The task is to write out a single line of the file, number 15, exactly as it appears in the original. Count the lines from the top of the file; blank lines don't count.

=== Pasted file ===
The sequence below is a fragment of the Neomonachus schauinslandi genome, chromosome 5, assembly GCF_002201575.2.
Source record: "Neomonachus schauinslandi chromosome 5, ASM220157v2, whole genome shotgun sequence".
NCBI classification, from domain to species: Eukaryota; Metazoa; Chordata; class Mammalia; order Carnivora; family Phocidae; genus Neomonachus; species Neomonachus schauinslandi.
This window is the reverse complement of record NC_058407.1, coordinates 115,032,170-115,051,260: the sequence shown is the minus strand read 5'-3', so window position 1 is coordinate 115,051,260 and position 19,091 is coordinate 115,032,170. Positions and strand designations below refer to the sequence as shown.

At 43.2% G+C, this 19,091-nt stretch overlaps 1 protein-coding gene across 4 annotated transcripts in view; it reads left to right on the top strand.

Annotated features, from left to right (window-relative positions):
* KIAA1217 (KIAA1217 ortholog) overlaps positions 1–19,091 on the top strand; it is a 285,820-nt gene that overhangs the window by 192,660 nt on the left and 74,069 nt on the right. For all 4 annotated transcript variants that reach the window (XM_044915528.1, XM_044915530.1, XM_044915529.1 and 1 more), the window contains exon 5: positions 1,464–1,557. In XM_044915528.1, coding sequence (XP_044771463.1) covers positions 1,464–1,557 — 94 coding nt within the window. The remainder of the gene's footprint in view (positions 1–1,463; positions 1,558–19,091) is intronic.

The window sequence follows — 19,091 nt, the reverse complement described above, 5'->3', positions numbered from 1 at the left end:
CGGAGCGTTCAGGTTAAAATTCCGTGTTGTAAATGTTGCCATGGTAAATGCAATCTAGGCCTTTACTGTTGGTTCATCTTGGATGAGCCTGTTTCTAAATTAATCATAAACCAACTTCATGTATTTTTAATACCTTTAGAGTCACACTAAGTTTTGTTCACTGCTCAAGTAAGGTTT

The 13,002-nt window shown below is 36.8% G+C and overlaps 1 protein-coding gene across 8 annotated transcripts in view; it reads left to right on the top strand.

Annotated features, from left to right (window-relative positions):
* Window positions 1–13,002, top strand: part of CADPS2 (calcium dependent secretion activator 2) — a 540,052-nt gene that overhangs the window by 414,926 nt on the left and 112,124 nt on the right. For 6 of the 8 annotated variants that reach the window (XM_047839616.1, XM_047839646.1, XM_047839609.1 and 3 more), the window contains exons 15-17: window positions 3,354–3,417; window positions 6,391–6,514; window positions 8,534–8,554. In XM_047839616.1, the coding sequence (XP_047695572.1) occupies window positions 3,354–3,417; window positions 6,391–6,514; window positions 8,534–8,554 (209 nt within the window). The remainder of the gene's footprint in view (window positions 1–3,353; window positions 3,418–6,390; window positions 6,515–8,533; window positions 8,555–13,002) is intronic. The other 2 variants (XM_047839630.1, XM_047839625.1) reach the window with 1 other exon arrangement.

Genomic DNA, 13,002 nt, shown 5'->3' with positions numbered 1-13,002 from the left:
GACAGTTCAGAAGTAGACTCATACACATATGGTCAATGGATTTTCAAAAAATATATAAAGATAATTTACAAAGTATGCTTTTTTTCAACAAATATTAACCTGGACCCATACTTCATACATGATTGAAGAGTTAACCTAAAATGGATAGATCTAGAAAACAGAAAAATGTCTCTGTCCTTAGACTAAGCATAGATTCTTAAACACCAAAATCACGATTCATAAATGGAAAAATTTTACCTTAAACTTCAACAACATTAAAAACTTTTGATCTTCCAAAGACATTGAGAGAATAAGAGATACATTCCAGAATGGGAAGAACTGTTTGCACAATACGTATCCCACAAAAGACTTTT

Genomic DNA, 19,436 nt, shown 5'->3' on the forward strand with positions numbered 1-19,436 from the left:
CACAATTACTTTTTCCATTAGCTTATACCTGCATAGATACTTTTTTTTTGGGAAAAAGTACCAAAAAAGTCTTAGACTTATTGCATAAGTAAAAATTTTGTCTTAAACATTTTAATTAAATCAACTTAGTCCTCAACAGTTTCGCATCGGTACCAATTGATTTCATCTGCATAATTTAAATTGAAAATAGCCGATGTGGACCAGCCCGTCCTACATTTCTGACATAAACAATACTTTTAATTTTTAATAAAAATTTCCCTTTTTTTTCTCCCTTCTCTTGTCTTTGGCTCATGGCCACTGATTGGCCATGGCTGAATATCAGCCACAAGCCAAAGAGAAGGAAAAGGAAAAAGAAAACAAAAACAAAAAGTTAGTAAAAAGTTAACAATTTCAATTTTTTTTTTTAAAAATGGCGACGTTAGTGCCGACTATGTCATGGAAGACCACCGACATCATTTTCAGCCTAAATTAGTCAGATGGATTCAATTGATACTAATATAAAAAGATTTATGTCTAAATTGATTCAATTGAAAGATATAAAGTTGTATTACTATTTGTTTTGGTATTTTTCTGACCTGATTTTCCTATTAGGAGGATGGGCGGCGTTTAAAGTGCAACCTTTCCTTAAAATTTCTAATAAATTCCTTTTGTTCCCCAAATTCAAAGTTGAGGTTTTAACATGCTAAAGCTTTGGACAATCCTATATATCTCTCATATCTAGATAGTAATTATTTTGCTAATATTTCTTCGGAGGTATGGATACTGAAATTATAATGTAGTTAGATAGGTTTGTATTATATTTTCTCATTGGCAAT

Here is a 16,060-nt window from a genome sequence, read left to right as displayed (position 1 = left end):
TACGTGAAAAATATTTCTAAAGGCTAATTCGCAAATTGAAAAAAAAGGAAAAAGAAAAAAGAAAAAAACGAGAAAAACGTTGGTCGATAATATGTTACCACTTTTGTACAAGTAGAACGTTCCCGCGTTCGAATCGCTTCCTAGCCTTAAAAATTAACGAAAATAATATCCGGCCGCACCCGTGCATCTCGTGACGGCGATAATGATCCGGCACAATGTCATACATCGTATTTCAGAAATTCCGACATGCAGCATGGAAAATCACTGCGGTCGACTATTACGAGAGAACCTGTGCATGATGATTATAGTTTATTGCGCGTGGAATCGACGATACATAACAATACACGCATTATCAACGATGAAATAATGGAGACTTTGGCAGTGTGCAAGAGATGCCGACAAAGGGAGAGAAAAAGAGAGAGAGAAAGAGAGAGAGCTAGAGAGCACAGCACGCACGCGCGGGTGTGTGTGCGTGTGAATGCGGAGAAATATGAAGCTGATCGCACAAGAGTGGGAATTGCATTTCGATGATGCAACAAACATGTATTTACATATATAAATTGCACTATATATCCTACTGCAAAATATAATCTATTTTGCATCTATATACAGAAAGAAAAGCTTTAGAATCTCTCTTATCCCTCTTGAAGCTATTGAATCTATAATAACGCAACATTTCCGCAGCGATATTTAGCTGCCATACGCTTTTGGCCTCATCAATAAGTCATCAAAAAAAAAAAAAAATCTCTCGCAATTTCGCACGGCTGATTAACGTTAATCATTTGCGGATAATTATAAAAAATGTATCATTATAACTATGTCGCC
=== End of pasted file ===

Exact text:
Genomic DNA, 19,436 nt, shown 5'->3' on the forward strand with positions numbered 1-19,436 from the left: